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New Law Puts Connecticut In The Minority On Disclosure

by Hugh McQuaid | Oct 4, 2013 12:52pm
(4) Comments | Commenting has expired
Posted to: Legal

Courtesy of BayAreaCrimeSceneCleanUp.com

Connecticut is one of nine states with a law specifically restricting the public disclosure of crime scene photos, according to a 50-state survey conducted by the Office of Legislative Research.

Over the past few weeks the legislature’s research staff has been compiling reports for a task force convened by lawmakers to weigh the privacy of crime victims against the public’s right to know under the state’s Freedom of Information Act.

The panel was created by a law that carved out new disclosure restrictions on the release of some law enforcement records pertaining to homicide victims and victims who are children. Lawmakers passed the statute after families of victims of the Sandy Hook shooting appealed to the legislature to stop the release of records pertaining to the Dec. 14 incident.

The new law puts Connecticut among a minority of states with a statute on the books explicitly restricting public access for pictures taken at crime scenes, according to a survey by the research office.

Under the law passed in June, crime scene photos depicting a homicide victim are not required to be disclosed to the public if they are considered to be an invasion of the victims’ privacy or their family members.

Although the laws vary, California, Florida, Georgia, Minnesota, Montana, North Dakota, Pennsylvania, and Texas have comparable statutes, the survey found.

Connecticut’s new law also exempts recorded interactions with emergency services personnel from disclosure.  Although 911 call recordings are still subject to disclosure, the statute can prevent the disclosure of portions of audio recordings during which a homicide victim is described. Currently, this portion of the law only applies to recordings made before the end of next year’s legislative session.

The Legislative Research Office found 15 other states with laws regarding the release of 911 recordings. Those laws in two states call for the recordings to be disclosed. In 10 states the laws prohibit the release of some or all of the recordings. Other states give the agency keeping the records some discretion over the release.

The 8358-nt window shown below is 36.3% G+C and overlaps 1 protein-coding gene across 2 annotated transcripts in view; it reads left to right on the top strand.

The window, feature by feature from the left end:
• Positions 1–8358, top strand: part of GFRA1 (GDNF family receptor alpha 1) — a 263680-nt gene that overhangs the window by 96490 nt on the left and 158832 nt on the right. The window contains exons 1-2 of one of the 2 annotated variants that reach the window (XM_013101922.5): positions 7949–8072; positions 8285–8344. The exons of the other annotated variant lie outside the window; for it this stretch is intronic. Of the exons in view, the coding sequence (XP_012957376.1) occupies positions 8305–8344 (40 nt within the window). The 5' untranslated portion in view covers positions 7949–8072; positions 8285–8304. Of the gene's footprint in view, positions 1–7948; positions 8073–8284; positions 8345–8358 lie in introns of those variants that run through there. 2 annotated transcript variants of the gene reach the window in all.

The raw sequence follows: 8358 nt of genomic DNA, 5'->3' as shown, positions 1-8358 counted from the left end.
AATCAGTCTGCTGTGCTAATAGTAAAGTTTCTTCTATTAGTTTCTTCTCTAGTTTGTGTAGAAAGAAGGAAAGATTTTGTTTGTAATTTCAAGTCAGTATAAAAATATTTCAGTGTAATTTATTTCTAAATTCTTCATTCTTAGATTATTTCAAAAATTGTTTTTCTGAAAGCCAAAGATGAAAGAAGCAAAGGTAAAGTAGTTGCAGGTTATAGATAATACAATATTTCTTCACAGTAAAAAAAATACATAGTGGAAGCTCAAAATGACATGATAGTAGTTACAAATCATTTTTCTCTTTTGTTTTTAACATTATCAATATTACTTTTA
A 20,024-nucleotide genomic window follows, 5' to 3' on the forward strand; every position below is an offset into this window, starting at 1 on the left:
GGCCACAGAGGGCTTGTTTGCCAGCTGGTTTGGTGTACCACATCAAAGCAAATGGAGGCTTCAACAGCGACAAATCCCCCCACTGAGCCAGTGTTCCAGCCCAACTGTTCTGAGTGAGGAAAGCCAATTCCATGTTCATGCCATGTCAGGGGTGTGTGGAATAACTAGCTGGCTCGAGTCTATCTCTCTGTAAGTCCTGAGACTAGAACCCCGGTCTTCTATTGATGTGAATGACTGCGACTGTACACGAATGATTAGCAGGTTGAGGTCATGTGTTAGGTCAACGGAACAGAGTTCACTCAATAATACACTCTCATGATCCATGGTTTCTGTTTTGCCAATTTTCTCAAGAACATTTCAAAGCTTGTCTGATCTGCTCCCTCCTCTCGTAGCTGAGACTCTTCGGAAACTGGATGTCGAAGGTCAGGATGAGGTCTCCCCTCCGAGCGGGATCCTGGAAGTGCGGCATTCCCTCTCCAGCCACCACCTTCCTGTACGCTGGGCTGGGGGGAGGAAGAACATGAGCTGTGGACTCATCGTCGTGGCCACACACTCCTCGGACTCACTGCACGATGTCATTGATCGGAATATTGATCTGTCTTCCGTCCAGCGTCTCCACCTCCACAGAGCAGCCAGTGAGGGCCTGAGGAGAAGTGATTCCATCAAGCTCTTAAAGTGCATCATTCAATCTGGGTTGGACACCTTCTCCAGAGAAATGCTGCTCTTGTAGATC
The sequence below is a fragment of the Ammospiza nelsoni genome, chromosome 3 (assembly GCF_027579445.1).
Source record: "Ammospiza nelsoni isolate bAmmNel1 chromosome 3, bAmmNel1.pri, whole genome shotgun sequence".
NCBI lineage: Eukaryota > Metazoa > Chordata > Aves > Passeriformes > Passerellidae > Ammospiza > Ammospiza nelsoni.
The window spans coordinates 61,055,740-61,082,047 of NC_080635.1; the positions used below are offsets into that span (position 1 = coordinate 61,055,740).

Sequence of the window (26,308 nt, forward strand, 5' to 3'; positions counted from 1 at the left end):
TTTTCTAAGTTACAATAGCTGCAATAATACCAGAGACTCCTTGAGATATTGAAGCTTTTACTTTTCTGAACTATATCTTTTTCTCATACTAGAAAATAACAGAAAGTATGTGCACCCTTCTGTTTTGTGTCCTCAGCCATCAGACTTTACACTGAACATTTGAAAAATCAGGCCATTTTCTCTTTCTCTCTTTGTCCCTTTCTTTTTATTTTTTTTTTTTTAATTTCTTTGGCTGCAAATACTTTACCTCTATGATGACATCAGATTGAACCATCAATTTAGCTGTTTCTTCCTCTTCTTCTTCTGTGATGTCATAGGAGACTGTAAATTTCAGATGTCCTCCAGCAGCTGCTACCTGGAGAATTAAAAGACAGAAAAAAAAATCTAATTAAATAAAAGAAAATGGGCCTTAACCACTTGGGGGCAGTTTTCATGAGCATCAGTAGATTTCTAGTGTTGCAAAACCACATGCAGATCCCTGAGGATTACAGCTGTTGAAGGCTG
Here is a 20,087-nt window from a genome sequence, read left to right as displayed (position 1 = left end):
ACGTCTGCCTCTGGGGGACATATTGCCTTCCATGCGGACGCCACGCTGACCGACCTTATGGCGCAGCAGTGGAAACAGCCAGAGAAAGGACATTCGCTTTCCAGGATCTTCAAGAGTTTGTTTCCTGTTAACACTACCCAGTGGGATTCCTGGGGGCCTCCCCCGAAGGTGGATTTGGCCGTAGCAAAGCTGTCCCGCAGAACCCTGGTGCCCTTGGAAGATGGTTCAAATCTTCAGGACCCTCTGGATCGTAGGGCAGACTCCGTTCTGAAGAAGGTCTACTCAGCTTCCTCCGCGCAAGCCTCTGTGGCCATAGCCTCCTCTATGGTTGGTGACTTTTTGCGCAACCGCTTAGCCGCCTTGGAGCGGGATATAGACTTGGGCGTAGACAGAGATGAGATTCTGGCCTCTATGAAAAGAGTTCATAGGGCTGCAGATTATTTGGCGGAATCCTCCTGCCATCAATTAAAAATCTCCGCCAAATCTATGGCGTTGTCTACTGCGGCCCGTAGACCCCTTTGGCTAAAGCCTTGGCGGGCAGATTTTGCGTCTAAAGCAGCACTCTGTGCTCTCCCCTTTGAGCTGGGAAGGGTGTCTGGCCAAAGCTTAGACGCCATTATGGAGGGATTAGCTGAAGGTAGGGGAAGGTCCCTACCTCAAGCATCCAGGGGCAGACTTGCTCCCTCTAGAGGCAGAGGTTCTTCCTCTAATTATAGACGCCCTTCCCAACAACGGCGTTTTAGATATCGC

Laws limiting the release of autopsy records are more common. Researchers found 26 states with laws regarding the release of those records. In most of these states, the laws serve to restrict the disclosure of autopsy records.

Another recent report from the office sought to find states that have passed laws exempting certain information in the interest of personal privacy. Discounting common limitations like the disclosure of personal information in medical files, researchers found 11 states that have limited their Freedom of Information laws to protect privacy.

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(4) Comments

posted by: Noteworthy | October 4, 2013  4:04pm

Two words: Who cares?

As a citizen, I don’t care what other states are doing. I care what we do in this state. To use one tragic incident as a clarion call to roll back freedom of information by cutting back room deals by people who don’t have the stones to do it in public, is wrong. We have an inherent right to know what government is doing in our name and with our money regardless of the circumstances. Secrecy only serves those in power.

Moreover - if what other states are doing is so damn great - then why is it the only time “leaders” in Connecticut play follow the leader is when it comes to rolling back our freedoms and taxing us more? There are plenty of states that are rolling back taxes, eliminating taxes on individuals and businesses among other things and shrinking the size of government, reducing debt. Somehow the Dome Dwellers always manage to ignore those actions.

posted by: dano860 | October 4, 2013  9:10pm

PATHETIC PANDERING to a select few.  This is capital punishment to the many for actions of the few.
What a sorry state we are!

posted by: Historian | October 5, 2013  3:15pm

I have no problem restricting photos of scenes of mayhem at a crime scene. Having personally been involved in a number of incidents involving humans killed by man and machine, I can think of no valid reason for their display except for training purposes.
  For those with a wish to visually witness such scenes I suggest a horror movie. Real life leaves fears and memories no one needs.

posted by: dano860 | October 7, 2013  10:35pm

Historian, I agree, the photo’s should be controlled and only shared for training purposes.
The 911 calls are what I want to have released. The calls from the Naval Yard and photo’s were released only days after the incident, what is different in Ct or Newtown for that matter?
Were there failures in the system? Screw ups by the first responders? This seems to be a cover-up law for the select few.